Conditional formatting to highlight differences between two worksheets

Posted on 2013-06-16
Last Modified: 2013-06-16
Hey guys,

I have been driving myself crazy trying to find the answer to this problem.

I have two contact lists, each in their own worksheet in an Excel 2010 workbook.

I need to find if any contact names in contact list B match those in contact list A. And if the name matches I need to check if the rest of their details are the same. If they dont match, I would like to use conditional formatting to highlight the cells that are different in contact list A.

I then also need to do the opposite, compare list A to B and highlight the unique contact names.

I spent a large part of yesterday trying to figure this out with no success. What I think I just figured out this morning was that using the VLOOKUP formula to return the matching text from the other worksheet, the conditional format doesn't seem to be able to recognise when the text matches and hence format the cell appropriately.

I would really appreciate any assistance that anyone may have. My brain turned to mush yesterday. Thanks.
Question by:defecta
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LVL 81

Assisted Solution

byundt earned 500 total points
ID: 39251928
Here are two Conditional Formatting formulas to consider. The first one highlights non-matching detail info in column B, while the second one highlights unique names.

Author Comment

ID: 39251962
Thanks byundt.

I think I am applying the first formula incorrectly. Here is what I am trying to do.

I am applying that first conditional format formula to cell A1 on Sheet1.
I want it to find if A1 on Sheet 1 is unique in column C on Sheet2.
So the formula should look this?

(I dont understand how that B1 operates)


Author Comment

ID: 39251974
I have the second formula working perfectly, thank you byundt.

I am still stuck with the first though.
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LVL 81

Accepted Solution

byundt earned 500 total points
ID: 39251980
I've posted a sample file showing my suggested Conditional Formatting formulas in action.

My first Conditional Formatting formula was intended to be used on Sheet2. If you are using it on Sheet1, then it should be:


Author Closing Comment

ID: 39252034
That is excellent, Thank you so much byndt!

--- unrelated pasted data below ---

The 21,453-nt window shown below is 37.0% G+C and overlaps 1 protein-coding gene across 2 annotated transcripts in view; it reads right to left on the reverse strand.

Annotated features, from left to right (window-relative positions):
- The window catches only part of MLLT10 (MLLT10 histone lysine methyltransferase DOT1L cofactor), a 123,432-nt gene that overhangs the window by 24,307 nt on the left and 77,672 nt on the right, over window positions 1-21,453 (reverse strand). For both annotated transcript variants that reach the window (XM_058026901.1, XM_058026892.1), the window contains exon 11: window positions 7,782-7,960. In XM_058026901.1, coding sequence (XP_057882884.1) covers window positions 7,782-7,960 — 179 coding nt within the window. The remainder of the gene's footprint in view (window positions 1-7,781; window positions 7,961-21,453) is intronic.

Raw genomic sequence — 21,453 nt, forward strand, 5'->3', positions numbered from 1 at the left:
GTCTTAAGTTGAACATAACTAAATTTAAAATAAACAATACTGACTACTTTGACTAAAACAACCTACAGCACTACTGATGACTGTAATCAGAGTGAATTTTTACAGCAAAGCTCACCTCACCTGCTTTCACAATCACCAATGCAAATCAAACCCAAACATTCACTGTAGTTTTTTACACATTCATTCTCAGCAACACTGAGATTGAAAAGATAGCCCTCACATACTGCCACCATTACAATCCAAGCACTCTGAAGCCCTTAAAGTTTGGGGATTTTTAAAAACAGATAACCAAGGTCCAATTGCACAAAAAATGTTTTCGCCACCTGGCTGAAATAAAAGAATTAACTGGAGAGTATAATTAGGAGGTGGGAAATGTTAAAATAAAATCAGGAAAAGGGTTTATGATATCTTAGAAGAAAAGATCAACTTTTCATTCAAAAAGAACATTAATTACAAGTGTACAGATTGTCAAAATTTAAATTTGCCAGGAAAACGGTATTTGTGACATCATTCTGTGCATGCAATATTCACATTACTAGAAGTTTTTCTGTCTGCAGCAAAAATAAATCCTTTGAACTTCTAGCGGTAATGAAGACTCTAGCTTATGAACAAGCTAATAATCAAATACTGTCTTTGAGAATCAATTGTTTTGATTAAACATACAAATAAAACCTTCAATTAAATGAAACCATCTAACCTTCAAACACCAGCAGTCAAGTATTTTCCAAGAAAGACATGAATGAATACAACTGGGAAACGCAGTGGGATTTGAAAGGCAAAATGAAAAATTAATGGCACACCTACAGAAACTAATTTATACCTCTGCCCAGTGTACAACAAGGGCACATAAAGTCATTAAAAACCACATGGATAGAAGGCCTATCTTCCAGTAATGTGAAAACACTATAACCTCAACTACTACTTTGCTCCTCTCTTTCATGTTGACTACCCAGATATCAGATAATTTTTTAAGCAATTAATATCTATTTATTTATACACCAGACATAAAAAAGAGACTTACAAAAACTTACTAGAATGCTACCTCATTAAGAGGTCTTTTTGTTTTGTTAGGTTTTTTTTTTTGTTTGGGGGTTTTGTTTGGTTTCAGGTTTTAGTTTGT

I think I can take it from here.

Author Comment

ID: 39252039
One last query.

Can you explain what function the C1 has at the end of that formula?
LVL 81

Expert Comment

ID: 39252051

In the above formula, MATCH is looking at Sheet2 column A and returning the index number (equivalent to a row number in this case) for where the value in Sheet1 cell A1 might be found.

The INDEX function then looks at Sheet2 column C on the same row, and returns a value.

The <>C1 part of the formula then compares the value from the INDEX to the contents of cell C1. If they are different (the <> part of the expression), then the formula returns TRUE. If they are the same, then the formula returns FALSE.

Conditional Formatting is expecting either a TRUE or FALSE value. If it gets anything other than TRUE, the Conditional Formatting doesn't occur. For example, if the MATCH fails (because the value in Sheet1 cell A1 isn't found in Sheet2 column A), the formula returns a #N/A error value--and Conditional Formatting doesn't occur. Only if there is a match in column A and the value in column C differs does the formula return TRUE--and the Conditional Formatting then highlights that cell.

I was careful to use $ in the formula so you could copy it down and across and the Conditional Formatting would be applied as required. The $ means to keep the reference to column A fixed, both for Sheet1 cell A1 and Sheet2 column A.

The references to row 1 and column C are relative. Assuming that they are correct for the top left cell in the range being Conditional Formatted, then those references will automatically adjust row number and column letter as required for all other cells that receive that formatting.


Author Comment

ID: 39252063
Excellent explanation and my discovery this morning was leading me to that conclusion. That conditional formatting needs a true or false value. (I should have RTFM! LOL!)

Thanks again for a prompt and excellent explanation of how this all works.

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